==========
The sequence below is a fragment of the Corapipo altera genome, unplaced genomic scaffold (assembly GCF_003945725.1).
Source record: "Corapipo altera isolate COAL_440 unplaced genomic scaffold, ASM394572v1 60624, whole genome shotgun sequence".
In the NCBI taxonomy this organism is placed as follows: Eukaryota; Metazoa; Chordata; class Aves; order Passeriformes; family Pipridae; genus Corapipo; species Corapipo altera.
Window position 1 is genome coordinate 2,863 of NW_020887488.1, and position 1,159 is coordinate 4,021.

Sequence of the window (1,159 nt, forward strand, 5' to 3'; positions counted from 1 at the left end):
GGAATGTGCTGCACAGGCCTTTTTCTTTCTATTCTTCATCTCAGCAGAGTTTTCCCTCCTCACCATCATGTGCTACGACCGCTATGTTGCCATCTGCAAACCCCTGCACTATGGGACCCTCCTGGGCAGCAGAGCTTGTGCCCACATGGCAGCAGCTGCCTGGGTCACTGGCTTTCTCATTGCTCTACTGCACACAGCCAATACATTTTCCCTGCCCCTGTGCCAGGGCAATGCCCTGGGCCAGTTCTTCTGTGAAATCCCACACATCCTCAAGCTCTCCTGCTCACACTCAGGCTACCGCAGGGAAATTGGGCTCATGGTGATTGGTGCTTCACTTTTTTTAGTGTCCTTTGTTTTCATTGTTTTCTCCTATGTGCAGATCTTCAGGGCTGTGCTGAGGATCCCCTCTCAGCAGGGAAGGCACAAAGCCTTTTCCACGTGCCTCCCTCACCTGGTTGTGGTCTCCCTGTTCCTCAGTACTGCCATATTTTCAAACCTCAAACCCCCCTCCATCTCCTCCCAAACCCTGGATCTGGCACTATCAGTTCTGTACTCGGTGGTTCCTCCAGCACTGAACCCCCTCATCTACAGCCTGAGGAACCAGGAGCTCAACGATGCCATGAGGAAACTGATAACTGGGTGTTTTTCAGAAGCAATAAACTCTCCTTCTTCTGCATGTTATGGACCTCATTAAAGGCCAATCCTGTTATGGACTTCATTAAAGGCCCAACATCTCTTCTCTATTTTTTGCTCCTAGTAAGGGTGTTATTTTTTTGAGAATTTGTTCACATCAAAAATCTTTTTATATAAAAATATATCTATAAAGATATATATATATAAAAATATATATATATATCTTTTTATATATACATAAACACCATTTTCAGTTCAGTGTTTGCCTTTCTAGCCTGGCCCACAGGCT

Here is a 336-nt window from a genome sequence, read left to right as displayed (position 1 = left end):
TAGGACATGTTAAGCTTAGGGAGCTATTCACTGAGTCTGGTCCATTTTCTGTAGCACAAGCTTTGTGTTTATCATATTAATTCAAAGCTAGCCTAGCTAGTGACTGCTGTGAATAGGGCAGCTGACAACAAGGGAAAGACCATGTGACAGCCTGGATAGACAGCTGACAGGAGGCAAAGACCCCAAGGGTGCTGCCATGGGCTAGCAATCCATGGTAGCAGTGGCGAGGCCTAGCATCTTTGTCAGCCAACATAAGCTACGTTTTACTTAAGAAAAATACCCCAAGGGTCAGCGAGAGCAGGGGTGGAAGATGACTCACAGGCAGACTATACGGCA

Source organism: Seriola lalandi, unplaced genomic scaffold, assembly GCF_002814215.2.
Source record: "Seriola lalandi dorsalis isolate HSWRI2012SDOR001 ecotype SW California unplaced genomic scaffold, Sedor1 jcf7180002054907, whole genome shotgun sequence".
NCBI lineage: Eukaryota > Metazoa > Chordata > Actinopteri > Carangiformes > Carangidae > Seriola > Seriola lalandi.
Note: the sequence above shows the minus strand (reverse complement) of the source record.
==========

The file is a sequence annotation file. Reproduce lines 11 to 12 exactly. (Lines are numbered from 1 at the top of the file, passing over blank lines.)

NCBI lineage: Eukaryota > Metazoa > Chordata > Actinopteri > Carangiformes > Carangidae > Seriola > Seriola lalandi.
Note: the sequence above shows the minus strand (reverse complement) of the source record.